Grout sealer is a clear liquid that plugs tiny pores, repels future stains, and makes cleaning easier. Sealing your grout on a regular basis will prevent it from discoloring and developing a grimy look.
Do You Have to Seal Your Grout?
Tile and grout manufacturers recommend applying grout sealer to increase durability and longevity. Grout is porous, which means it absorbs water. In order for grout to repel water and stains, you must add a sealant.
How Often Should I Apply Grout Sealer?
Apply grout sealer after installation and at least once a year. Many grout sealers claim to last a year, but harsh cleaning agents (like vinegar) will erode the sealer, and you’ll need to apply it more frequently.
Materials You Need To Seal Grout
Before you seal your grout, you need a sealer and application brush. There are two grout sealer formulas, here’s the difference between them:
- Penetrating sealer – Best for bathrooms, high moisture, and high humidity areas. These sealers penetrate into the grout, filling gaps with small latex or silicone particles.
- Membrane forming sealer – Best for areas that don’t experience high humidity or constant water exposure – don’t use in a shower. These products form a membrane on top of the grout. They repel water and stains but don’t allow the grout to breathe or trapped water to escape, which can lead to mold or mildew in the bathroom.
You also need to look for a sealer that works with your tile. The product packaging will indicate the compatible tile types – this is especially important when sealing natural stone. Most grout sealer comes in a jug, but you can also find spray-on versions.
The applicator depends on your tile type and grout line. For thin grout lines, try a sponge or foam brush. For glazed tiles that won’t accept sealer, use a small paintbrush to paint the sealer on the grout lines only.
How To Apply Grout Sealer: Step by Step
Step 1: Repair Grout and Allow it To Cure
Clean the tile surface and inspect it for damage. Repair broken grout lines before sealing. When installing new tiles or making repairs, allow 48 hours for the grout to cure.
Step 2: Apply the Sealer and Wipe Away Excess
Apply the first coat of sealer to your grout lines. Wait five minutes and then wipe away excess with a clean cloth.
Step 3: Apply a Second Coat of Sealer
Apply a second coat of sealer. Wait five minutes and wipe away the excess with a clean cloth.
Step 4: Allow Sealer To Cure
It takes 24 to 48 hours for grout sealer to cure – check the product package for specifics. You need to let the sealer cure naturally. If you use a heater to speed up the process, cracking can occur.
Step 5: Perform a Water Bead Test
Once the sealer is cured, test the surface by applying a few drops of water to the grout. If the water beads and puddles, your job is finished. If the water absorbs, apply a third coat of grout sealer.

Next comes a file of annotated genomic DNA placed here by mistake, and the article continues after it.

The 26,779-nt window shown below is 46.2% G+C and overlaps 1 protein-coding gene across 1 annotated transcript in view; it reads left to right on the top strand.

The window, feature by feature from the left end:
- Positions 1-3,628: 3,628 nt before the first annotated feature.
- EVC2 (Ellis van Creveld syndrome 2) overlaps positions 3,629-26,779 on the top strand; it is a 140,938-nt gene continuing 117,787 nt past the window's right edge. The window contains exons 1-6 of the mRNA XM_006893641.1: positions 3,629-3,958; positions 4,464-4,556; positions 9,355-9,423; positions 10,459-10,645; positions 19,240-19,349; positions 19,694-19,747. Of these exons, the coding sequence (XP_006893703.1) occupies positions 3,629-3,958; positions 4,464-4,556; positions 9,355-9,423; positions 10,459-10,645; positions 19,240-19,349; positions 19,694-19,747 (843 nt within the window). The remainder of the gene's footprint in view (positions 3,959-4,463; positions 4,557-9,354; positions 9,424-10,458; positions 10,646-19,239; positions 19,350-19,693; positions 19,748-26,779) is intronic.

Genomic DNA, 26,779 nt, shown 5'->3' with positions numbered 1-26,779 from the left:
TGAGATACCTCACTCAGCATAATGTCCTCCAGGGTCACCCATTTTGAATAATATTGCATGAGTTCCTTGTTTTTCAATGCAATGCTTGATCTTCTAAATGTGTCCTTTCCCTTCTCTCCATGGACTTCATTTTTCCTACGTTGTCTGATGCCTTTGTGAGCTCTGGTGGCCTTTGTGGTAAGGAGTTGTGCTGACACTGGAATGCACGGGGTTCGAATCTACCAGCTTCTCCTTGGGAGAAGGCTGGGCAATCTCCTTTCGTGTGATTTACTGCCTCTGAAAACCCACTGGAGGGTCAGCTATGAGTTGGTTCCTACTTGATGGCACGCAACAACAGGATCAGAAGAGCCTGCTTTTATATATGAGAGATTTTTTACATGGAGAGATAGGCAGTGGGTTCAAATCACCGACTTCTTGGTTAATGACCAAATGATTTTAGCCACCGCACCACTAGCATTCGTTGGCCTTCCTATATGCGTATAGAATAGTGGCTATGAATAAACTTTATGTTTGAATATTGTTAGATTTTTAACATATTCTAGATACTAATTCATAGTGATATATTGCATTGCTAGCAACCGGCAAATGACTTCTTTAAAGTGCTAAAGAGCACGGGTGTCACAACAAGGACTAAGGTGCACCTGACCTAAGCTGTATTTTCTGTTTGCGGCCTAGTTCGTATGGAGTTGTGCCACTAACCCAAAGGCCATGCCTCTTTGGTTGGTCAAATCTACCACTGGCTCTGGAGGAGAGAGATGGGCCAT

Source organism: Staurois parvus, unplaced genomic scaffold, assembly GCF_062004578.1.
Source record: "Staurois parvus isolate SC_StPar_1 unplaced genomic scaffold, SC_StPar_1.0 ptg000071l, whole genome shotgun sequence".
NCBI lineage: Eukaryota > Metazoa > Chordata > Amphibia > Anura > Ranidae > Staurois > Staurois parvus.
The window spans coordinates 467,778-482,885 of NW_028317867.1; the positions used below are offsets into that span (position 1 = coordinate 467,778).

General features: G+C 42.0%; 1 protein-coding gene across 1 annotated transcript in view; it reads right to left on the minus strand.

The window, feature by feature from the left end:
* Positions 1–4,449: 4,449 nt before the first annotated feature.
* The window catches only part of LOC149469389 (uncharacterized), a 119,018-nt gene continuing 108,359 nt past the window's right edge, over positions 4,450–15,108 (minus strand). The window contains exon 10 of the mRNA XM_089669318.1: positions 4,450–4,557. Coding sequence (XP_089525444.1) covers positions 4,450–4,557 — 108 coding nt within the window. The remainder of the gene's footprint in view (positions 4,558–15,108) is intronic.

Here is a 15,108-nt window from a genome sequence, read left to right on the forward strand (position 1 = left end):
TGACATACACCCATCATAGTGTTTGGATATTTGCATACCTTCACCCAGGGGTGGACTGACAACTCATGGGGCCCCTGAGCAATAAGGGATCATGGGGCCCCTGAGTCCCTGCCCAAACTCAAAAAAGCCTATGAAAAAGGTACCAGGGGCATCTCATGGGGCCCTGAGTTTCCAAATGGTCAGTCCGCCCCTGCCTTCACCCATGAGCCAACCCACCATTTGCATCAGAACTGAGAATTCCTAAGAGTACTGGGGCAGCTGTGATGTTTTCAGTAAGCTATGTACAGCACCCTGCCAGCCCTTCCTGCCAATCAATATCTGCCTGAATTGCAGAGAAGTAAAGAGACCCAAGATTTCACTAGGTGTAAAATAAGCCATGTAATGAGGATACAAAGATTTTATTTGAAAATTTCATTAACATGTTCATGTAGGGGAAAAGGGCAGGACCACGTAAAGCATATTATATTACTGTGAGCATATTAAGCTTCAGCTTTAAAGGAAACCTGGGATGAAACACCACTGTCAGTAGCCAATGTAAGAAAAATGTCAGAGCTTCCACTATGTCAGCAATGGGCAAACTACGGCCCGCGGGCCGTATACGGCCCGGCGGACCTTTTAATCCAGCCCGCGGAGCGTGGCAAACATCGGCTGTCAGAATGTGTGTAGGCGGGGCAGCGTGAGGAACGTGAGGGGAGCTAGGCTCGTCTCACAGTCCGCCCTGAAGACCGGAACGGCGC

How to Apply Spray-on Grout Sealers
Step 1: Start with Clean and Dry Grout
Using spray-on grout sealer is similar to using a liquid sealer. Clean your tile and grout and make any necessary grout repairs. For new grout lines and repairs, wait 48 hours or until the grout is cured before sealing.
Step 2: Apply the First Coat
Shake the can thoroughly before applying. Hold the can at least 6-10 inches away from the grout line and spray. Wipe away excess sealer before it has a chance to dry.
Step 3: Perform a Water Bead Test
Wait two hours for the first coat to dry, and perform a water bead test. Apply a couple of drops of water to the grout. If the water beads, you’re good to go. If the water absorbs into the grout, you need to apply a second coat.
Step 4: Apply a Second Coat if Needed
If your grout didn’t pass the test, apply a second coat wiping away excess before it dries. Wait two hours and perform another moisture test.
Step 5: Wait 72 Hours Before Getting the Grout Wet
Most spray-on sealers are foot-traffic ready within a few hours, but you’ll need to wait 72 hours before cleaning the tile or getting your grout wet.
Grout Sealer Safety
When working with grout sealers, safety is a priority. Grout sealers contain hazardous chemicals like propane, polymers, butyl acetate, and hydrocarbons. To safeguard against harmful vapor exposure, the space you’re working in needs proper ventilation.
Grout sealer reactive airways dysfunction syndrome (RADS) is characterized by a sudden attack of asthma complications or other breathing problems. RADS occurs due to exposure to corrosive gas, vapor, or fumes in grout sealers.
Grout sealer pulmonary toxicity is a medical condition for when the lungs are impacted after using toxic materials like grout sealer. Again, wear a face mask and make sure the area where you’re working has proper ventilation.
Frequently Asked Questions (FAQ)FAQ
Can grout be permanently sealed?
There are several one-time application options that will permanently seal grout. The application process is similar to those described in this article and is a great option for new grout, not yet stained or discolored.
When exactly do I seal grout?
Ideally, you want to seal grout when it’s newly curated. This gives no opportunity for stains and dirt to penetrate your pristine grout, allowing you to keep the grout’s original color.
Does epoxy grout need to be sealed?
Since epoxy-based grout is non porous grout, it does not need to be sealed. It’s extremely resistant to issues normal cement-based grout encounters like erosion from chemicals, cracks and discoloration.
How do I know if my grout is already sealed?
You can try the water drop test described in the application process above. Another simple way to tell is just by looking at it. If you can tell it’s lighter in some areas and darker in high traffic areas, it’s likely that it was never sealed.